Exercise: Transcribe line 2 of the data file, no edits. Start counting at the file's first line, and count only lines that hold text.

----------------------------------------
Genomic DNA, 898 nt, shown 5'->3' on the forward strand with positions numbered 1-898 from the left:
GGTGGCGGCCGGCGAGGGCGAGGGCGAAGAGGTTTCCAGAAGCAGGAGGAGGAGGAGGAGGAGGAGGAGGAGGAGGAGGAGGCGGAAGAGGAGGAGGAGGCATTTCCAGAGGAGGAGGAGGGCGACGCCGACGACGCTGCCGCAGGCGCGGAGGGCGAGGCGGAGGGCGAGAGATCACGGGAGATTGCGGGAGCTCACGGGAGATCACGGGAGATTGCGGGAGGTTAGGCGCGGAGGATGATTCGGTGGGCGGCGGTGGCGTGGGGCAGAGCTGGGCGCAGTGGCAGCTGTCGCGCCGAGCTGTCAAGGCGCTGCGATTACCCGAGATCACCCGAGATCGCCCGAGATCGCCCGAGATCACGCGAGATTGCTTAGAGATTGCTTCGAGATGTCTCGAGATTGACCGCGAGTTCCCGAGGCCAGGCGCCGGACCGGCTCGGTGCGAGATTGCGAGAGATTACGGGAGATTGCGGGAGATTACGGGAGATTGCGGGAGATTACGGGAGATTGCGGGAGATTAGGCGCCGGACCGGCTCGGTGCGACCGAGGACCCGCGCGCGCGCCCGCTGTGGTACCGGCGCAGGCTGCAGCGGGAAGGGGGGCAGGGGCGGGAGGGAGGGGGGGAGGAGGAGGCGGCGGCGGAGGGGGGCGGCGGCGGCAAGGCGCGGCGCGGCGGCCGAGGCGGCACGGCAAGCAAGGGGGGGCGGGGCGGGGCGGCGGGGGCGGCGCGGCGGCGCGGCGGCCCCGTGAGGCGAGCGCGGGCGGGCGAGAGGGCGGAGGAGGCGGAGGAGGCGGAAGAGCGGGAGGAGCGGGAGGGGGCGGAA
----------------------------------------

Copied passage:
GGTGGCGGCCGGCGAGGGCGAGGGCGAAGAGGTTTCCAGAAGCAGGAGGAGGAGGAGGAGGAGGAGGAGGAGGAGGAGGAGGCGGAAGAGGAGGAGGAGGCATTTCCAGAGGAGGAGGAGGGCGACGCCGACGACGCTGCCGCAGGCGCGGAGGGCGAGGCGGAGGGCGAGAGATCACGGGAGATTGCGGGAGCTCACGGGAGATCACGGGAGATTGCGGGAGGTTAGGCGCGGAGGATGATTCGGTGGGCGGCGGTGGCGTGGGGCAGAGCTGGGCGCAGTGGCAGCTGTCGCGCCGAGCTGTCAAGGCGCTGCGATTACCCGAGATCACCCGAGATCGCCCGAGATCGCCCGAGATCACGCGAGATTGCTTAGAGATTGCTTCGAGATGTCTCGAGATTGACCGCGAGTTCCCGAGGCCAGGCGCCGGACCGGCTCGGTGCGAGATTGCGAGAGATTACGGGAGATTGCGGGAGATTACGGGAGATTGCGGGAGATTACGGGAGATTGCGGGAGATTAGGCGCCGGACCGGCTCGGTGCGACCGAGGACCCGCGCGCGCGCCCGCTGTGGTACCGGCGCAGGCTGCAGCGGGAAGGGGGGCAGGGGCGGGAGGGAGGGGGGGAGGAGGAGGCGGCGGCGGAGGGGGGCGGCGGCGGCAAGGCGCGGCGCGGCGGCCGAGGCGGCACGGCAAGCAAGGGGGGGCGGGGCGGGGCGGCGGGGGCGGCGCGGCGGCGCGGCGGCCCCGTGAGGCGAGCGCGGGCGGGCGAGAGGGCGGAGGAGGCGGAGGAGGCGGAAGAGCGGGAGGAGCGGGAGGGGGCGGAA